These amendments are put forward on the basis of seeking to improve the legislation or seeking assurances from the Minister that the issues causing concern are being or will be dealt with. To be fair, the amendments are not simply tautological in any way; they are, in fact, a point of principle. We know that legislation is significant, and that the interpretation of words matters. It will produce a significant difference in the outcome, and it is not a matter that we can simply leave to a future court. In bringing the amendments forward, we seek clarification on the matters of concern. “Must”, as I say, is not tautological, in our view, but gives a clear indication that it is mandatory. “May”, while it may very well end up being the likely situation, certainly leaves it much more discretionary, even if it is not entirely absent.

As I say, the amendments were tabled on the basis of seeking clarification that Scotland will be able to act within the separate structures that we have, accepting the requirement and will of the Government, but that we take into account various issues and, in particular, the ability to protect the rights of the accused or, indeed, the released person in future issues that may come before them, to ensure that it is not counterproductive for them, and indeed that the system that we are operating is able to operate as efficiently as possible.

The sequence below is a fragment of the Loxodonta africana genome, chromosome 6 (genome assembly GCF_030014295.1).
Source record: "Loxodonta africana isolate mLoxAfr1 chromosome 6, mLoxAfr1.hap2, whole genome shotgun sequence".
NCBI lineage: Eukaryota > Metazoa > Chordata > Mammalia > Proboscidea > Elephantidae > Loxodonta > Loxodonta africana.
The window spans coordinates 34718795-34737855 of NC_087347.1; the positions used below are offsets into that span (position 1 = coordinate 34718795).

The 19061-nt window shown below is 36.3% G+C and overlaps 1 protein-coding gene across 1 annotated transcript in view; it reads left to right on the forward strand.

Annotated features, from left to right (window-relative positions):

Photo of Alex Cunningham Alex Cunningham Shadow Minister (Justice)

We welcome this amendment in the name of the hon. Members of the Scottish National party, and we agree that the results of any polygraph must not be disclosed for use in a criminal matter. Put simply, they are far too unreliable to be used as evidence or an indicator of a person having committed a crime. We do not determine a verdict by the toss of a coin and Members will recollect the oral evidence given by Professor Acheson, who, in answer to a question about our operating regime for polygraph tests from the hon. Member for East Lothian, said:

“I must say I am not a great fan of the polygraph solution. Polygraphs are a very good way to demonstrate a physiological response to nervousness. Most people who take polygraphs are going to be nervous, so it is a very inexact science. I think it is probably slightly better than tossing a coin.”––[Official Report, Counter-terrorism and Sentencing Public Bill Committee, 30 June 2020; c. 80.]

We should not be using a method as unreliable as a polygraph to determine whether a person has committed a crime. So I join the hon. Member for East Lothian in asking the Minister to give assurances here and now that the use of polygraph testing for offenders released on licence will not become a stepping-stone towards the introduction of polygraph testing across the justice system.